Children born in Wales this century are more likely to be living below the poverty line than their peers in the rest of the UK.
Researchers found one in three Welsh seven-year-olds live in a family with less than 60% of the UK's average household income
But most youngsters are thought to be in excellent health with many friends.
The assembly government said tackling child poverty is a "top priority".
The research was carried out by the Institute of Education at the University of London and involved a survey of 14,000 children born between 2000 and 2002 from across the UK.
Overall it found that while the millennium generation of children in Wales do experience a relatively high poverty rate, their parents believe their lives get off to a healthy start.
In Scotland, which has the lowest poverty rate of all four countries, just over one in four of the millennium families (26%) had such a low income.
However, some English regions had higher poverty rates than Wales: the North East (40%), other northern regions (35%) and London (36%).
Meanwhile, nearly one in four children in Wales are being brought up by a single mother.
Just over half (51%) of Welsh seven-year-olds are in families where their mother and father are married, compared with 61% in Northern Ireland, 55% in England and 53% in Scotland.
The Millennium Cohort Study (MCS) was set up by the Economic and Social Research Council and co-funded by government to use data to compare all aspects of the lives of children across the UK.
It follows the lives of a sample of babies born between 1 September 2000 and 31 August 2001 in England and Wales, and between 22 November 2000 and 11 January 2002 in Scotland and Northern Ireland.
The MCS also found that youngsters in Wales and Northern Ireland are the most likely to say they have "lots" of friends.
More than two thirds (68%) claim to have many friends, compared with a UK average of 63%.
And almost two-thirds (63%) of the 2,000 Welsh mothers surveyed described their child's health as excellent - a slightly higher proportion than in England and Northern Ireland (both 59%).
The UK Government has pledged to end child poverty by 2020.
Save the Children last week issued a warning over new plans to cap the maximum amount of benefits that any single family can claim at about £26,000 - the same amount that an average family gets from work.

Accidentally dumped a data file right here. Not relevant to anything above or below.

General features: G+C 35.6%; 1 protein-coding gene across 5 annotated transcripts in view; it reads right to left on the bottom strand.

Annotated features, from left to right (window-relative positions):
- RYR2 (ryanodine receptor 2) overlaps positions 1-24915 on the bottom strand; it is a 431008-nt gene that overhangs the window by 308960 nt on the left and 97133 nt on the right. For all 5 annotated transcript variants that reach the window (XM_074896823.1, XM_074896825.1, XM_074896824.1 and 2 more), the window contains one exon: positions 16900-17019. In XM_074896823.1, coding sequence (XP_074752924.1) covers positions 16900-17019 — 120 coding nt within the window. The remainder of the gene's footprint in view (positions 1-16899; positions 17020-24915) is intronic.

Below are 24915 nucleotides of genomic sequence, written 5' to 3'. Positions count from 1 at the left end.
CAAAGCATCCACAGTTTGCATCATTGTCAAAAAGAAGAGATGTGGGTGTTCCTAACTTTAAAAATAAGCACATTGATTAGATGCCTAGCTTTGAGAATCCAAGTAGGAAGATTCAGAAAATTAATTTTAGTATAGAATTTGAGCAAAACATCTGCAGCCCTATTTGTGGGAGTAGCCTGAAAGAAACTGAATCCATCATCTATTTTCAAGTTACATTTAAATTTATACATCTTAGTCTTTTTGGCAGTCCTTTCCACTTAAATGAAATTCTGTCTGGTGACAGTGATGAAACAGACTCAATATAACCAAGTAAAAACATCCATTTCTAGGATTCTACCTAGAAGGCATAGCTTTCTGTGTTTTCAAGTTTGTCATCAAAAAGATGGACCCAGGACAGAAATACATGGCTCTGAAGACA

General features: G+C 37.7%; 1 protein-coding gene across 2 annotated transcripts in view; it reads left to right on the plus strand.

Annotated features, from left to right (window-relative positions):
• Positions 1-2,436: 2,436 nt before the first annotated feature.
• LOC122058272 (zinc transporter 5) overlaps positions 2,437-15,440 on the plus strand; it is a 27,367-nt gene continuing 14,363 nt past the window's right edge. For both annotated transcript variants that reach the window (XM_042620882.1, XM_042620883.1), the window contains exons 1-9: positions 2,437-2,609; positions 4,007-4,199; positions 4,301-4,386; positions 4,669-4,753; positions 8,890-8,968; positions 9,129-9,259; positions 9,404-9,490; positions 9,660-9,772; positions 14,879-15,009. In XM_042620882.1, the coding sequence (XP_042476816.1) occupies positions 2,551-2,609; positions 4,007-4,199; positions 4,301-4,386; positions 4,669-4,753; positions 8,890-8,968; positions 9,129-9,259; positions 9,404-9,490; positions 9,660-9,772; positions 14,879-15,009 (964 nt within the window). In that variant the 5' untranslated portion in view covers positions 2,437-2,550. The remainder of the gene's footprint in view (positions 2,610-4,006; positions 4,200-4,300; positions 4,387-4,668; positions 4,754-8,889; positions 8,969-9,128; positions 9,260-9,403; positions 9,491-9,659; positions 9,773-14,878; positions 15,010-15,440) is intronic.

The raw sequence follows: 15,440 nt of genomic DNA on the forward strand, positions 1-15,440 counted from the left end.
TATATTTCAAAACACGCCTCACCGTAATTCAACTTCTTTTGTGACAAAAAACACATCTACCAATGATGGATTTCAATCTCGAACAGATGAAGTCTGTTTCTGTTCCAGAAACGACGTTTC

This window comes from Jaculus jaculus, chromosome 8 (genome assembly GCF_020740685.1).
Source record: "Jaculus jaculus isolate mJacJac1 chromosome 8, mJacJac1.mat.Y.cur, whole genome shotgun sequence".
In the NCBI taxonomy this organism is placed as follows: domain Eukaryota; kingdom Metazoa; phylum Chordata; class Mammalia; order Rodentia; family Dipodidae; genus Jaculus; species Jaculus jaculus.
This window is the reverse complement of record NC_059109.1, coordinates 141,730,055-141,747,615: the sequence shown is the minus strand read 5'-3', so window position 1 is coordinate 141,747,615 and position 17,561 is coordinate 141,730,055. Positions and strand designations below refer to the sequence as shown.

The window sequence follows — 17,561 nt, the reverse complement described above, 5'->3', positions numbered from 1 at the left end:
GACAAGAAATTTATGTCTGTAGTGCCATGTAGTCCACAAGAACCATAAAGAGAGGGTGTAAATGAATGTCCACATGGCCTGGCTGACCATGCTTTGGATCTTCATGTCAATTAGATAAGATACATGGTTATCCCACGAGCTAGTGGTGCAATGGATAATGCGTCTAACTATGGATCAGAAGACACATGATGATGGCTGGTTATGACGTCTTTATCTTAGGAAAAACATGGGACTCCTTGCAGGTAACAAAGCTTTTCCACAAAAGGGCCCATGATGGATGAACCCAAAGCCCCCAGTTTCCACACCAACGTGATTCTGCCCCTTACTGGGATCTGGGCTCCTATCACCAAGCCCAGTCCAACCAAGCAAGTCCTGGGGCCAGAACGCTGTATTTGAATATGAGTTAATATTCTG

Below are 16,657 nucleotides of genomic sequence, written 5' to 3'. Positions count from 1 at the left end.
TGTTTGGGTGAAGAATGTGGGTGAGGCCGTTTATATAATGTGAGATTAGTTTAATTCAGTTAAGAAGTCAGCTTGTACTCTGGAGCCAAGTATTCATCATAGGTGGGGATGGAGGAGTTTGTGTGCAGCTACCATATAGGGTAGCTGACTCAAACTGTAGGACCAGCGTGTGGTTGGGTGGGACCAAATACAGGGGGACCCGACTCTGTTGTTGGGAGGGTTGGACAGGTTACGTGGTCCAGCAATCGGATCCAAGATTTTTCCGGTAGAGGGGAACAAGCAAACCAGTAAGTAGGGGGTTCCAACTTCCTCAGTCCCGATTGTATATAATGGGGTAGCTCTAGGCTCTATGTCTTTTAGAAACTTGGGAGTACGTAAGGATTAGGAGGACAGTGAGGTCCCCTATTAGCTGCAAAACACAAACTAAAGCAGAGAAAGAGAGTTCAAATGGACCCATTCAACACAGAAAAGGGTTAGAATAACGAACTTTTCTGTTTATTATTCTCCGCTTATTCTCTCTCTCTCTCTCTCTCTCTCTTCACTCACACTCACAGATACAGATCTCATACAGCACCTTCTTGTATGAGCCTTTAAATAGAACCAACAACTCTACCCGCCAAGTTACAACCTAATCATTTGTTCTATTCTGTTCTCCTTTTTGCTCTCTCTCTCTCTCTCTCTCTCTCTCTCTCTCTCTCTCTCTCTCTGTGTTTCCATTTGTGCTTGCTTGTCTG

"Ensuring that the 3.9 million children who still live in poverty in this country are not made worse off at this time of spending cuts must be the priority," said Save the Children's Sally Copley.
"Any savings from this move must be ploughed back into giving more assistance to the poorest children and ensuring families are better off when a parent takes a job or increases their hours."
Responding to the findings of the MCS, Deputy Minister for Children, Huw Lewis, said politicians were exploring new ways of addressing child poverty in Wales.
He said: "Tackling child poverty and improving the life chances of children and young people from low income families is at the top of our list of priorities.
"We were the first of the UK countries to introduce new legislation to add weight to our action to tackle child poverty and recently consulted on our Child Poverty Strategy."
He said that a range of cross-government policies had been outlined with the aim of reducing the inequalities that currently exist.
He added: "We are also looking at new and innovative ways of working with families whilst treating people as individuals. A one size fits all solution simply won't work.
"This is why I recently announced our Families First Pioneer areas. Wrexham and Rhondda Cynon Taf local authorities have been selected to lead the way in demonstrating innovative ways of working and best practice models in their efforts to support families."